I’m guessing that if you dislike Dandelions you don’t raise bees, you don’t have a garden, you don’t eat (or know how to eat) them or you are not fondly familiar with Dandelion wine.

This little plant is usually the first naturally occurring ground flower of spring and therefore is a very important source of nectar and pollen for our hungry bees coming out of the hives after consuming honey all winter. The food the Dandelions supply the bees is very important. We do have blossoming trees at this time but in areas with few flowering trees the Dandelion makes its annual appearance to save the season.

A happy bee feasting and gathering pollen.

A happy bee feasting and gathering pollen.

There are many culinary opportunities to consume the plant as well. Almost everyone has heard that Dandelion leaves are good in salad but very few people have tried it before forming an opinion on whether they like it or not. I found a rather extensive list of recipes that include Dandelion. I encourage you to peruse the list and pick one to try. See what you think about this free crop.

dandelion fritters pancakes

A word of caution: Roadside Dandelions are filthy from dirt and car exhaust and other debris. Dandelions in parks, schools and many privately owned areas get sprayed with herbicide. If you don’t know if they are clean and safe

DON’T EAT THEM.

I have never made or even tried Dandelion Wine or Dandelion Mead (honey wine) but it is something I am going to try if I can find a place or two to harvest a few pounds of Dandelion flowers in a one or two-day period. I am a big fan of homemade pear mead and I’m hoping to make a gallon of Dandelion mead to compare it with. I’m thinking for my first batch I am going to try a subtle flavor. If It proves tasty I will go for a stronger flavor next year.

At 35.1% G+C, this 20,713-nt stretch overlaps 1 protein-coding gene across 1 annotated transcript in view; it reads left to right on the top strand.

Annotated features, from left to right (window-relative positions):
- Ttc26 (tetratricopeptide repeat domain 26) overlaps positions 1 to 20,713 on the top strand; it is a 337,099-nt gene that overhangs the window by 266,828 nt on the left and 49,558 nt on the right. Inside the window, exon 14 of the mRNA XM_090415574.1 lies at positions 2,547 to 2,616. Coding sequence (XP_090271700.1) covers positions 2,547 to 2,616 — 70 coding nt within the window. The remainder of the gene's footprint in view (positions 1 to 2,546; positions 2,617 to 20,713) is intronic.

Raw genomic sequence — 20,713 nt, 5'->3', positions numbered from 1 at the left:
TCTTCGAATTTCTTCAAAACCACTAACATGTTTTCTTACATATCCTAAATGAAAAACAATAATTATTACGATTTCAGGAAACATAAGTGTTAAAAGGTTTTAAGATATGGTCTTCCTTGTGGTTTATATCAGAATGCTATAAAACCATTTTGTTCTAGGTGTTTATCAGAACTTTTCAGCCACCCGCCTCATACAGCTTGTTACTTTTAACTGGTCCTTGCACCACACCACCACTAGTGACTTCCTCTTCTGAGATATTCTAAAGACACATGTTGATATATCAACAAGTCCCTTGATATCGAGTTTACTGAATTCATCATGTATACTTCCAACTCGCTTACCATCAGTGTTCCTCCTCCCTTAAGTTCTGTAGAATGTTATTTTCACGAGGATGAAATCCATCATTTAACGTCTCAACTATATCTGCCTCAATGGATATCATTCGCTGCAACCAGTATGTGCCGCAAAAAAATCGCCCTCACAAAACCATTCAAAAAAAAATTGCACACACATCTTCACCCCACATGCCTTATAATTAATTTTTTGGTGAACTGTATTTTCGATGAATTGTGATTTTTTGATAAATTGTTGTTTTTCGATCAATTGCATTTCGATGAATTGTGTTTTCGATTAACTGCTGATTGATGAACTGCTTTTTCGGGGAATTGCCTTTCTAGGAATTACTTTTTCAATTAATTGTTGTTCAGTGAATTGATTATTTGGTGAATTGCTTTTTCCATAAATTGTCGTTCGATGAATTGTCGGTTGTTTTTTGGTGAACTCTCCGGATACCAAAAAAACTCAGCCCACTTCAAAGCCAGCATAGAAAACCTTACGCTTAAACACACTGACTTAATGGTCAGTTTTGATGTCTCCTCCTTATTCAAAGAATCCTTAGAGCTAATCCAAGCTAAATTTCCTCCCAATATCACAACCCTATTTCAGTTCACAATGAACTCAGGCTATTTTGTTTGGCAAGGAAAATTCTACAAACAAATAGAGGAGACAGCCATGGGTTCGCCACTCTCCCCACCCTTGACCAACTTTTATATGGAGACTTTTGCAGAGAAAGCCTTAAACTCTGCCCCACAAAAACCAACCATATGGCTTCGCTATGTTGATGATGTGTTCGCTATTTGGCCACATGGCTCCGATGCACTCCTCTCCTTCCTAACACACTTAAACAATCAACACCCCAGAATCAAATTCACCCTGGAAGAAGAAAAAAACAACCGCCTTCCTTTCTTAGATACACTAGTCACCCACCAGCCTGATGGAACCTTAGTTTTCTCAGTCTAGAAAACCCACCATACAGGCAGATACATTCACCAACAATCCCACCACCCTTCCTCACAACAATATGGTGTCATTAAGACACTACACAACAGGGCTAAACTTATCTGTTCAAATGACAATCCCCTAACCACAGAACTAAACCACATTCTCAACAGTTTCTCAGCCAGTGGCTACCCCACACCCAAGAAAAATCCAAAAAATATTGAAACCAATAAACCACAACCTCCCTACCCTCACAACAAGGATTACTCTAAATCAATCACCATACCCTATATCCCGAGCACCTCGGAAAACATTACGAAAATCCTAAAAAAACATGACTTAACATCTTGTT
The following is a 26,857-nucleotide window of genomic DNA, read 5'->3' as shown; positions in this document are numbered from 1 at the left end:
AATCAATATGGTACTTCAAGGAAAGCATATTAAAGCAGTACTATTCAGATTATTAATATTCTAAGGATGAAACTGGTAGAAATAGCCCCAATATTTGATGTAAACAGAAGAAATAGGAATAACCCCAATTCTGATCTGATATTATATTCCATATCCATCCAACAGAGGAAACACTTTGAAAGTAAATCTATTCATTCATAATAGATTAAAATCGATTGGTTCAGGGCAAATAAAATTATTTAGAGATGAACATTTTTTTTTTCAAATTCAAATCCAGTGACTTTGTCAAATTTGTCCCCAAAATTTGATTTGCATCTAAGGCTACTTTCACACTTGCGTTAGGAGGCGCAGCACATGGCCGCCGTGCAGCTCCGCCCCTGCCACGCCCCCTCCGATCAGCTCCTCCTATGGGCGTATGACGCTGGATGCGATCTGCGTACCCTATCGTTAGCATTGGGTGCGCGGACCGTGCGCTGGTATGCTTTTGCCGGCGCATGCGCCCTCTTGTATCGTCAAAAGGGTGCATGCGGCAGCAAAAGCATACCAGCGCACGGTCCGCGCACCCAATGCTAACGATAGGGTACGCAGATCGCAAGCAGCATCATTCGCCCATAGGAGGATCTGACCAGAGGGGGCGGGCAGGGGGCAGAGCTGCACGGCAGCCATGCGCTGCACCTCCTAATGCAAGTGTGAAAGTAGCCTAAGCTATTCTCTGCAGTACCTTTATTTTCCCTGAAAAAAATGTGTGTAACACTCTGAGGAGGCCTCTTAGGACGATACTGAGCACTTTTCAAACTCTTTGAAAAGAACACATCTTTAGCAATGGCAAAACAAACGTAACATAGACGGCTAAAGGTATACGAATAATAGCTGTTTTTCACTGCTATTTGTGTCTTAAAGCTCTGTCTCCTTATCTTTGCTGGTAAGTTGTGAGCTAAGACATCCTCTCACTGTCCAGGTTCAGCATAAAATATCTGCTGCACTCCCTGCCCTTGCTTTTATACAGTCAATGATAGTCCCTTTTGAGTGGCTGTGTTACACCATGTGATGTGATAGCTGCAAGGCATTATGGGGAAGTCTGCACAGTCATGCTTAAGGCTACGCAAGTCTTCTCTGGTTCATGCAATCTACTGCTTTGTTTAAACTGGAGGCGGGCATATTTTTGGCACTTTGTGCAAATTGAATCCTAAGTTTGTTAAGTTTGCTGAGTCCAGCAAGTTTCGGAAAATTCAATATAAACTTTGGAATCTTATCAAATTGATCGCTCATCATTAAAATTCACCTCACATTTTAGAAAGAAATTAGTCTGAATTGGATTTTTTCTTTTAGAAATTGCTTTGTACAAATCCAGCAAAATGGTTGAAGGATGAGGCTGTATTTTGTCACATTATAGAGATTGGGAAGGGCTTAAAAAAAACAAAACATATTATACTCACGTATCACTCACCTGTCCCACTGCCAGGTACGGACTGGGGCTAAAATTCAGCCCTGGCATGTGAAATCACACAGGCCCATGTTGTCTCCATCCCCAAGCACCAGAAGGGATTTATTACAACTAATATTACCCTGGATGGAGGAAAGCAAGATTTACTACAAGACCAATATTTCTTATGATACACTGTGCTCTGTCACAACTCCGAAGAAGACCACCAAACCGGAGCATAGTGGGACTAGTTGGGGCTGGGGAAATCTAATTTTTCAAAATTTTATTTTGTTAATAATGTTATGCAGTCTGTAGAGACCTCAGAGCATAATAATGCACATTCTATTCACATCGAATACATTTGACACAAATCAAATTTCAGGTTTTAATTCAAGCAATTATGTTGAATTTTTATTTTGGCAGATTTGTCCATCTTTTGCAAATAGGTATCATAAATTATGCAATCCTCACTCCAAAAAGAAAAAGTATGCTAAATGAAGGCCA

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I’m hoping a few of you reading this will find a place in your heart for the durable little flower. We have come to dislike it by default because it wrecks our lawn. But really, when viewed objectively, it does way more than we give it credit for and it never asks for help. If by some chance you hate gardening but are reading this gardening blog, learn to use Dandelions and you will never have to plant, water, hoe, weed, cultivate, rake or shovel and you will always have a free springtime crop.

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Jerusalem Artichokes. If you can grow weeds you can grow these.


Jerusalem Artichokes, also known as Sunchokes  (or fartichokes) are not artichokes and they are not from Jerusalem. They are a root that tastes like an artichoke heart but they are in the sunflower family. The moniker “Jerusalem” has most likely evolved from the Italian word Girasol meaning flower of the sun. They are a very hearty plant growing in any soil with almost any amount of water in any level of sun. I know this because I tried it. I planted about 14 of the tubers in the part of my yard that gets the least sun. I made no amendments to the dirt that is there. I gave them no water other than some over spray from a near-by part of my lawn (keep in mind that this section of lawn is also shaded and gets little water as it is). I literally placed them in a 4 inch deep hole, packed dirt over them and let them be. For months. And months.

Buried alive in neglected dirt.

Buried alive in neglected dirt.

What I got was a long thin plant that grew like Jacks bean stalk up the side of my house. When it grew into the crux of my wall and roof I pulled them around the edge of the roof and let them continue up. They grew small (for a sunflower family plant) flowers and ended the season at about 12 feet tall. Then fall came and they turned brown. Then just before winter I cut them off about 1 foot tall and left them there through the snow and freezing weather. When I went out the other day and lifted one out of the dirt I was able to harvest what you see in the picture below. They are edible and quite tasty and recipes abound ranging from eating them raw to delicately prepared dishes that are fit for royalty. They are so easy to grow that there is no excuse not to if your typical excuse is time or skill. Even the most herbacidal maniac with a square foot of earth can grow one.